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Trump agrees to trade deal with Brazil

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In a gesture to Brazil’s economy, the Trump administration said Thursday it would sign a new trade deal with South America’s biggest country early next year.

The agreement — which the administration said represents “the largest bilateral trade partnership in the Western Hemisphere” — will eliminate nearly a dozen different bilateral trade measures.

President Trump and Brazilian President Michel Temer are expected to sign the agreement during a state visit to the United States in January.

The new trade agreement includes “highly significant” tariff reductions, said Deputy Secretary of State John Sullivan in a phone interview Thursday.

As part of the agreement, the two countries will eliminate tariffs on 1,000 items — from machinery to sugar. The remaining tariffs will be cut by as much as three-quarters.

And while the United States will still charge tariffs on certain other items, such as vehicles and agriculture, under the new agreement they’ll begin to drop much more quickly than before.

The tariffs will have an annual benefit of $21 billion to American businesses, said Sullivan.

At one point, Brazil’s tariff level on motorcycles or 3 percent seemed insurmountable. But as the negotiations progress, “I think we’ve made really significant progress there,” Sullivan said.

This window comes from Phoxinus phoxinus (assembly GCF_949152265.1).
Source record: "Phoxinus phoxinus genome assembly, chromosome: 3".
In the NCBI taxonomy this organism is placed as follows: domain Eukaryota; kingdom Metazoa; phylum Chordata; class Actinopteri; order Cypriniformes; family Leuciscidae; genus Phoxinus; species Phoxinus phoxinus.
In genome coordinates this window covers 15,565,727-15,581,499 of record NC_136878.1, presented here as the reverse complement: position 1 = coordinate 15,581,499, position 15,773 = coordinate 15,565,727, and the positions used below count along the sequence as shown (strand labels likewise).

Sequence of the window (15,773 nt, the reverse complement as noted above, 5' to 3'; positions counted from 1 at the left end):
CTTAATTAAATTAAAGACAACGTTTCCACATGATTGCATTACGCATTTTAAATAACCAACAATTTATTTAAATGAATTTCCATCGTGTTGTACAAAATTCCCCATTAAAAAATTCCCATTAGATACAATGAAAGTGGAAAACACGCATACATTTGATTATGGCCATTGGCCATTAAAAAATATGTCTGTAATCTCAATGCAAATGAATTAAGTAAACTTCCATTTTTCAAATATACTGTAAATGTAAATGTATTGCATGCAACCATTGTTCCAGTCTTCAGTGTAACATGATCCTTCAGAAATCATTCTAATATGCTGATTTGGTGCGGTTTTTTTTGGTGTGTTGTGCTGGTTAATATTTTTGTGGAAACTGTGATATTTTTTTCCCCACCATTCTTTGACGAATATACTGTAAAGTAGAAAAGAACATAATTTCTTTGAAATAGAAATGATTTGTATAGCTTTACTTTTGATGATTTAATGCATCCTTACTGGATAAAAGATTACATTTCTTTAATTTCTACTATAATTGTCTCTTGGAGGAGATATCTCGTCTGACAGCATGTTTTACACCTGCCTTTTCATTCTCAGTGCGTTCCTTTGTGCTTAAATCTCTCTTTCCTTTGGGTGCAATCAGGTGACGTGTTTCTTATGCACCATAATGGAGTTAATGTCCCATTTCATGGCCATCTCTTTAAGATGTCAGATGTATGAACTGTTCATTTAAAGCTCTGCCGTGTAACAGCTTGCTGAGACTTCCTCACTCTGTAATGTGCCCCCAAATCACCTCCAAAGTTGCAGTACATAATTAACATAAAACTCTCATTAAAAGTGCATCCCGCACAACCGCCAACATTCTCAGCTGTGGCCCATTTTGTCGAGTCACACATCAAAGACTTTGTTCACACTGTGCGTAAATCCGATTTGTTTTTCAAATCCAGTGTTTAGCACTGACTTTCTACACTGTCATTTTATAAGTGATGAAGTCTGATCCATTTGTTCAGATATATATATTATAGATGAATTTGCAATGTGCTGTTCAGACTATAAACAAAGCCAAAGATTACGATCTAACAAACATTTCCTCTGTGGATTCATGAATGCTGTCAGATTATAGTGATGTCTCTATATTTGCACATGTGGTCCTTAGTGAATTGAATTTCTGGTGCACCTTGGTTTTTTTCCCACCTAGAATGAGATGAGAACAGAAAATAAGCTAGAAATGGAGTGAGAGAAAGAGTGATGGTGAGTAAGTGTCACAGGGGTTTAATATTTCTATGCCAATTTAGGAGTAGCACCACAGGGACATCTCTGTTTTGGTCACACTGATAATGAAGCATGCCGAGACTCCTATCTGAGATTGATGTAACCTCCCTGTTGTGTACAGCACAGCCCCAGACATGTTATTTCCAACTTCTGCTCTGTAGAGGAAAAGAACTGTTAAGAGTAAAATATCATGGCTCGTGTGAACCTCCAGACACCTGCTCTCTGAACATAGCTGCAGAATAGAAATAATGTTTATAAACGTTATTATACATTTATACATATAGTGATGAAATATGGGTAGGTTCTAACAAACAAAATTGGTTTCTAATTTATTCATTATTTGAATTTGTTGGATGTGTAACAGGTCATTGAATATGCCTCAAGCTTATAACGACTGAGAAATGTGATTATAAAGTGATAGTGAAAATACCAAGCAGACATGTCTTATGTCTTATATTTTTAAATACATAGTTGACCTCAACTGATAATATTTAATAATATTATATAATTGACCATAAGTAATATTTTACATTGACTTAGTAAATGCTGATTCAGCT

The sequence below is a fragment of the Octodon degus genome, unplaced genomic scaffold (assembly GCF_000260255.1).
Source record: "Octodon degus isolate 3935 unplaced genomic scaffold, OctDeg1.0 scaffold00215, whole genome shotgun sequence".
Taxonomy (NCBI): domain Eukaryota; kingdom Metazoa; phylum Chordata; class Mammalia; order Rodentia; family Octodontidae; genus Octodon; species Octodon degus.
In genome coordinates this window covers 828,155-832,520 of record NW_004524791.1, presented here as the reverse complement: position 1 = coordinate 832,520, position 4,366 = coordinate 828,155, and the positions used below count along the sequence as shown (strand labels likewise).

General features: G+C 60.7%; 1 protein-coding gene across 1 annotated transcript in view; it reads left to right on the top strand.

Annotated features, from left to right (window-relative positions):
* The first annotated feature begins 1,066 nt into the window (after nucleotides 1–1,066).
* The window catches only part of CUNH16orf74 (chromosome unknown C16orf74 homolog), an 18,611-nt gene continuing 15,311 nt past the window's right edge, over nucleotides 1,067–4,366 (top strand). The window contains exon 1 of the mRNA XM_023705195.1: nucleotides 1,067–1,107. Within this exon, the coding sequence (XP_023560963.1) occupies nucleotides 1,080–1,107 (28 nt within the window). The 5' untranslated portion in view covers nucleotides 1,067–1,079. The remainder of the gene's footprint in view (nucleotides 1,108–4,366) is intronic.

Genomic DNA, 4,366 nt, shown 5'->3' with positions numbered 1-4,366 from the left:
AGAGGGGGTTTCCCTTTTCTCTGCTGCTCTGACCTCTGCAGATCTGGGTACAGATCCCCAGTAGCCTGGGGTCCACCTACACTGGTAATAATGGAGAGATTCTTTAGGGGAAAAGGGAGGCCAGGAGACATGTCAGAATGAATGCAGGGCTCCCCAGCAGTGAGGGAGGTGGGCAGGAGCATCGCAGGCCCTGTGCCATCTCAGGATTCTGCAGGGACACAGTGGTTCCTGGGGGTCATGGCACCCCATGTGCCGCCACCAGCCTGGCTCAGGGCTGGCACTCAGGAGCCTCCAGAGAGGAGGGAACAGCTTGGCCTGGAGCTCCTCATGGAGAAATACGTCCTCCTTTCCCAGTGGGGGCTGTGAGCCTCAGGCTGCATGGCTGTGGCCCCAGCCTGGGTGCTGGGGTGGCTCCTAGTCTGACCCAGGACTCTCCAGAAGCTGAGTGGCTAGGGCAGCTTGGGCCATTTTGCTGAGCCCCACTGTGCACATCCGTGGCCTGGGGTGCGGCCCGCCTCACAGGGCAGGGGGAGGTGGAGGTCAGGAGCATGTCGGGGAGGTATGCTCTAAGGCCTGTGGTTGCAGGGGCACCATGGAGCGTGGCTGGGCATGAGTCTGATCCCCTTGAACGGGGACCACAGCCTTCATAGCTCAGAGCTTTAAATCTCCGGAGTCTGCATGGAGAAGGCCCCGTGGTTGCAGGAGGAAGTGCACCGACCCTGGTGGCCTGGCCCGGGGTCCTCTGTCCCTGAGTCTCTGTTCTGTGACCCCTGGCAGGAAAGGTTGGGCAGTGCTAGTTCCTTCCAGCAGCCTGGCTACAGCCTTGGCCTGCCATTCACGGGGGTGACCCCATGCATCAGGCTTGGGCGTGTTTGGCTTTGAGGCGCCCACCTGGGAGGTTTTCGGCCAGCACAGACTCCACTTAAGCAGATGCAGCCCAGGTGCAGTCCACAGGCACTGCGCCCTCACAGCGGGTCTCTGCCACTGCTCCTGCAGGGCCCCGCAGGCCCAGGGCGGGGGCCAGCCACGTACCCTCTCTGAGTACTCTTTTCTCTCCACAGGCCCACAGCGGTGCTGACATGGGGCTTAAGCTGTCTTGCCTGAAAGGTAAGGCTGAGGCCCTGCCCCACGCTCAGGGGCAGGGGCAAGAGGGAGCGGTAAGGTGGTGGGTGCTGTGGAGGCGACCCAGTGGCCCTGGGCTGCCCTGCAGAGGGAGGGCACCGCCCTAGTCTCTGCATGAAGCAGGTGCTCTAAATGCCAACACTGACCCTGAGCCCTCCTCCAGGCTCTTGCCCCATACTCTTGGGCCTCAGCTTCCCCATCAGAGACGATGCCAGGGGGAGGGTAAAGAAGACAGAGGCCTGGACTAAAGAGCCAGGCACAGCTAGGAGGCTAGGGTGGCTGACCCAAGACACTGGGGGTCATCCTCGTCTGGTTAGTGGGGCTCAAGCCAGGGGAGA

Sullivan said there’s no connection between the new trade deal and a personal relationship between Trump and Temer, a longtime senator who became the country’s president in 2016.

Temer has spent the past three years in office attempting to heal a political scandal that led to the impeachment of his predecessor, Dilma Rousseff. The nation’s latest investment rate this week showed just how bad things have gotten: President Temer is facing dire credit rating downgrades.

“A very important business person in Brazil” who knows “every minister in the government of Brazil,” Sullivan said he and Trump have “mutually benefited” during the negotiation process.

Both sides, for instance, have agreed to push for reforms to the country’s labor laws, both on a domestic level and also in the United States.

Sullivan said that in the first five months of Trump’s presidency, the United States saw the largest annual growth in exports from Brazil of any country except China.

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